IASD Members - this page was last updated on Fri, 02 Sep 2011

Barbara Bishop, PhD

5306 Bayridge Road
Rancho Palos Verdes, CA 90275

United States

Internet Presence

About Barbara Bishop, PhD

I grew up loving literature, but having nightmares. I majored in English, and later received my PhD from UCLA. I taught there for a time, before becoming VERY interested in dreams as a subject to study, specifically dreams about drug and alcohol use, which I had for many years. I returned to school, this time at Pacifica Graduate Institute, to study counseling psychology, and try to figure out what my own "using dreams," (dreams with drug use images in them) meant.

My mom was a dreamer. She shared dreams that changed her life. She was certain they came from a divine source. As a teenager I rolled my eyes and didn't pay much attention. As an undergraduate, I kept a journal, but not a dream journal. I recorded one dream in four years. The circumstances are as follows: I had a boyfriend who was bad news, and I knew he was, but I couldn't stop obsessing about him, and finding excuses to be with him, even though I knew I needed to get away from him. I tried "reasoning" with myself to stay away, to no avail. One night I dreamed he was dead, and his dead body was full of maggots. In the dream I could see his decaying body, with worms crawling around him. I could even smell his decaying body. He was disgusting, not handsome and charming. I awoke, and I could see that the relationship was dead. The obsession disappeared, almost without my volition. I changed jobs so that I would no longer run into him, and later went to Europe. What was striking to me was that the dream itself seemed to have an energy that led to the change I had wanted, but been unable to make happen on my own. That interested me. What else could my dreams do for me? I began recording my dreams, eventually recognizing patterns, precognitive warnings and helpful (if surprising) images. I read Ann Farraday and Patricia Garfield around this time, and later discovered Marion Woodman, who provided helpful information on addiction. I have turned to dreams for help in writing (and editing) papers, for diagnosing clients, for writing travel grant proposals, for correcting problems in a dream group and for understanding and writing about addiction. I see dreams as "texts," bearing some similarities and connections to literary texts. Dreams as "texts" can be interpreted, relished, "befriended," to borrow James Hillman's term, and used to guide and heal us. Often I have to wait for a time, to see what energy the dream is bringing.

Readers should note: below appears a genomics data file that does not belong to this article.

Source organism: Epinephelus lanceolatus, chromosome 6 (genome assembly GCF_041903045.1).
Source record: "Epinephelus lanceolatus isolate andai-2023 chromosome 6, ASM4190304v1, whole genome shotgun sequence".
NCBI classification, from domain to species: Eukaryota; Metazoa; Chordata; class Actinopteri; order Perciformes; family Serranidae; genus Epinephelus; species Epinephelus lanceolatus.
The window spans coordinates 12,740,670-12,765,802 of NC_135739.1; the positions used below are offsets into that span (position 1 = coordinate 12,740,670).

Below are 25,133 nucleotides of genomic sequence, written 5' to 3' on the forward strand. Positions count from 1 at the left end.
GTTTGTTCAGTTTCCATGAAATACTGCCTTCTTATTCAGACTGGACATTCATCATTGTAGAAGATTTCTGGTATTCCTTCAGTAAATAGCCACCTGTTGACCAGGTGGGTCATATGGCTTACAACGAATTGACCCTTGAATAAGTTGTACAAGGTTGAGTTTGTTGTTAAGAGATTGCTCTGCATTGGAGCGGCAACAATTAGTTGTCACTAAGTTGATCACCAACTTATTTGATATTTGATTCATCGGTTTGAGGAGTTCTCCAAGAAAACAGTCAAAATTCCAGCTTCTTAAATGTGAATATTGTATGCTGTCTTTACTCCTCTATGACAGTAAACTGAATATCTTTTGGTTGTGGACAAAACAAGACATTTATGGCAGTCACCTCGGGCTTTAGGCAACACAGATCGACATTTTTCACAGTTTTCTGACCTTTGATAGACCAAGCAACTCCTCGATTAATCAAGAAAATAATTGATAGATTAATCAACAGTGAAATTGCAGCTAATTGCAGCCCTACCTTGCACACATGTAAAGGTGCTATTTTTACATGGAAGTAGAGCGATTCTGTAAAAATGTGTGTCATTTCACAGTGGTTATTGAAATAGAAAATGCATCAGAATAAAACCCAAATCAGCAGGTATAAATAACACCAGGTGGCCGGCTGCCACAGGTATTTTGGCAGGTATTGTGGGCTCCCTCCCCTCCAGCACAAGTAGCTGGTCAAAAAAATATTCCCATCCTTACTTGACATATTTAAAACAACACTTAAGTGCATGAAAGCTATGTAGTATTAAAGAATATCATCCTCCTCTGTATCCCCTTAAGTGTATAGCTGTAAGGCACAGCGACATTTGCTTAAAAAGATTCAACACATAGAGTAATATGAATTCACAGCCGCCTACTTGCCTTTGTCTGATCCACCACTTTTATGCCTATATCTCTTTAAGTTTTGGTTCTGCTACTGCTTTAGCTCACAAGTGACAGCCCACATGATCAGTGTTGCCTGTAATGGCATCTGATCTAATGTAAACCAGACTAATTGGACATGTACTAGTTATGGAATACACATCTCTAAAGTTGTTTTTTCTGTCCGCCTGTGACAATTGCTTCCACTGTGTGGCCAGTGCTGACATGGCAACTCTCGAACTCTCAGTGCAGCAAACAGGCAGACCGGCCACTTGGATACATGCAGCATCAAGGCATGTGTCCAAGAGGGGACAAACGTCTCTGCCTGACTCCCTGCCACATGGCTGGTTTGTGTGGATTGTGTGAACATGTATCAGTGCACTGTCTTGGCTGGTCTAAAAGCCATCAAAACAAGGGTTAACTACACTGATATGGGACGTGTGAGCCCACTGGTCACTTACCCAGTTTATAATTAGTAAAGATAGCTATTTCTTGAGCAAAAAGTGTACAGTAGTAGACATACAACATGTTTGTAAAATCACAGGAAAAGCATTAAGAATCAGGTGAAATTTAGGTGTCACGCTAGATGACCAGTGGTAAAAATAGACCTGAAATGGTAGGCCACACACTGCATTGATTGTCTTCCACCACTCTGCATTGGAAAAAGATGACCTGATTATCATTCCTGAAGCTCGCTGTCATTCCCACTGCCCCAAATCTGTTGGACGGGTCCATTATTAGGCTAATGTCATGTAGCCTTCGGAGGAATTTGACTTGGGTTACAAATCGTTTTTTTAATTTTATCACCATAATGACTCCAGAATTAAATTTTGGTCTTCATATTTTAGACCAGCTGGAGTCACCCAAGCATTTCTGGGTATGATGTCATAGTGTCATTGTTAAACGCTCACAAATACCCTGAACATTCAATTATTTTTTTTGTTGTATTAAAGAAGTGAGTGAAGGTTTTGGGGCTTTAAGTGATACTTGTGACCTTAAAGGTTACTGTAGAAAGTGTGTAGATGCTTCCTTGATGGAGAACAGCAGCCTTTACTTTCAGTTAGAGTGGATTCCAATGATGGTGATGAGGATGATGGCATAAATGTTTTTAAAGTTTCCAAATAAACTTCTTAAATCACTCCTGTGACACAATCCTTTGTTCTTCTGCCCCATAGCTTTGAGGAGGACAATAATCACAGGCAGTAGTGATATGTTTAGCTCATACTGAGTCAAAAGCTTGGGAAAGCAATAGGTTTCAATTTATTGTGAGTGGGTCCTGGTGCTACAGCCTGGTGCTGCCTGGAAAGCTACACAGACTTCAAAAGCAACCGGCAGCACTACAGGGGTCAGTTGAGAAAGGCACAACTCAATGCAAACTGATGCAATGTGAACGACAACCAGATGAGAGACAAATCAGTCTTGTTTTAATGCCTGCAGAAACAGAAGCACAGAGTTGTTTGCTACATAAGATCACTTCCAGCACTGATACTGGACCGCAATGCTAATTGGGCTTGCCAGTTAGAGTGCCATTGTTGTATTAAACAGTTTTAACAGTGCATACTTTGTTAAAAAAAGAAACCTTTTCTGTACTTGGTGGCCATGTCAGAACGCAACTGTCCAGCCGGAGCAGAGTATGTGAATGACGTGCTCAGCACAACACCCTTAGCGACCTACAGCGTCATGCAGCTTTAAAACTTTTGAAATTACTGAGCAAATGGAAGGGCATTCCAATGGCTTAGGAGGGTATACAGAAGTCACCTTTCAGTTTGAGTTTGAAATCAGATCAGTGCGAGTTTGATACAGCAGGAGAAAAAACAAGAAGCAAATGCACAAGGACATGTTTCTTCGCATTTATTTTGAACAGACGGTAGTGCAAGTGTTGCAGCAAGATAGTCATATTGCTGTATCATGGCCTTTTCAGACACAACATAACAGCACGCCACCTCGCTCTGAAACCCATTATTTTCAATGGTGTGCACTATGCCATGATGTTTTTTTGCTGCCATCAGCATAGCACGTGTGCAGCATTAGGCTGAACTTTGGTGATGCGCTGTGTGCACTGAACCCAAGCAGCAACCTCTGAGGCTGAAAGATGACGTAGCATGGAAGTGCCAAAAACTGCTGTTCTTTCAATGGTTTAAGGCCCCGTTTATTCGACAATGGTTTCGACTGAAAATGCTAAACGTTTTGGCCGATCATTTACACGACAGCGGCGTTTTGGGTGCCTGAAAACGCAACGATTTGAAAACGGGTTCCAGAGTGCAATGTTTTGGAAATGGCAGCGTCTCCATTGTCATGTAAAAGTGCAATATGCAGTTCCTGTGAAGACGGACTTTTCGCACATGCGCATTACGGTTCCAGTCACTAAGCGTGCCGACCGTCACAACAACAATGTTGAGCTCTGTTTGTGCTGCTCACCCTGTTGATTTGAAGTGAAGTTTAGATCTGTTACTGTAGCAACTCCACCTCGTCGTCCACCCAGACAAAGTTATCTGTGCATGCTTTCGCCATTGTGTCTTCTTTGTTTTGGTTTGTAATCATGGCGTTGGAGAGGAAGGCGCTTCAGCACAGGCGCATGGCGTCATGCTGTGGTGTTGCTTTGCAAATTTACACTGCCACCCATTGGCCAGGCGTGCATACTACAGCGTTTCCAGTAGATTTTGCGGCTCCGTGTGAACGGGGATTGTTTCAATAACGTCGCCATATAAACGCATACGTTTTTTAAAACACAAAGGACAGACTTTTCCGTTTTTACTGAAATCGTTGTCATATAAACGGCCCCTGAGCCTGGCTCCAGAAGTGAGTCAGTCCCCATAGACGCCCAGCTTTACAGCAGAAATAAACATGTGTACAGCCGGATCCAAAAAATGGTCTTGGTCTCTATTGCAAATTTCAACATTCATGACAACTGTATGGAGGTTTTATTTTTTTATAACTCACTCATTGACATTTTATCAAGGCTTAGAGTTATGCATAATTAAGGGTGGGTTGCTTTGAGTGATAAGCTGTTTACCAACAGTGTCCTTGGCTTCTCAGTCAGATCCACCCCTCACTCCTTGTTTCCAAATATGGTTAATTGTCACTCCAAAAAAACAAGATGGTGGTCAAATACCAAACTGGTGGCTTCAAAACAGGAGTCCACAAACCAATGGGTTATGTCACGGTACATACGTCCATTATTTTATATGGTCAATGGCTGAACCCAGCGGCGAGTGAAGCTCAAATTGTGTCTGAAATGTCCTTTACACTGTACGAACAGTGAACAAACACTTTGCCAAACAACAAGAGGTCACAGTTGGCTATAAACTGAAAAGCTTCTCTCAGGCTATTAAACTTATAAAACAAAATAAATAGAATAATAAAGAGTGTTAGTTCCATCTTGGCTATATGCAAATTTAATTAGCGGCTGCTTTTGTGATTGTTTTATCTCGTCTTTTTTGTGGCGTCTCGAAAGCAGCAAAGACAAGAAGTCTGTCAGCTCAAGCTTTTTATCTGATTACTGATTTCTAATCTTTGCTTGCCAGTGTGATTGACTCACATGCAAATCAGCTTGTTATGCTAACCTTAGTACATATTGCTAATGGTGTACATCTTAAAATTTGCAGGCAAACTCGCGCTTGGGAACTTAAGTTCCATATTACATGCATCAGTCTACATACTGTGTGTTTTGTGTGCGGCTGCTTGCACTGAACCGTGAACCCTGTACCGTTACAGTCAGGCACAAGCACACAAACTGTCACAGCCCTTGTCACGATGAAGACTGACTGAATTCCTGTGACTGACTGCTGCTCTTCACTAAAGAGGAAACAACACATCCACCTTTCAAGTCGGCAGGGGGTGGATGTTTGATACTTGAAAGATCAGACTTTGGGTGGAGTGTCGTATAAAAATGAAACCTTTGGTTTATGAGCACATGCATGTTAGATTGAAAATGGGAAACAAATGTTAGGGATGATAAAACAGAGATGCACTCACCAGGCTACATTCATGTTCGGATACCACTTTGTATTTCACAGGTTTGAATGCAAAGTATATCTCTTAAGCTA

Favorite dream book? it would be hard to limit myself to only one. Favorites include Jung ("Memories, Dreams, Reflections," Anthony Shafton's "Dream Reader," Marion Woodman's and Kelly Bulkeley's numerous books on dreams.

My notes on the IASD

I discovered IASD from a book I picked up at the Pacifica Graduate Institute bookstore, called "Among All These Dreamers," edited by Kelly Bulkeley, still one of my favorites. I liked the focus on integrating dreams into society--in politics, in the classroom, in church. I attended my first dream conference in 2002, held in Boston, and have since then made many friends and professional contacts through IASD. It was wonderful to discover so many other people who are interested in dreams. I have taught dreams in writing classes at Marymount College, and hosted a conference there (with the help of some other IASD members). I appreciate the support I get for my projects from other IASD members.

 List of dream-related publications and/or web sites where my work is featured.

in "Dream Time," see "Making Use of 'Using Dreams' in Recovery and Therapy." I'm currently writing a book on dreams about drug addiction.

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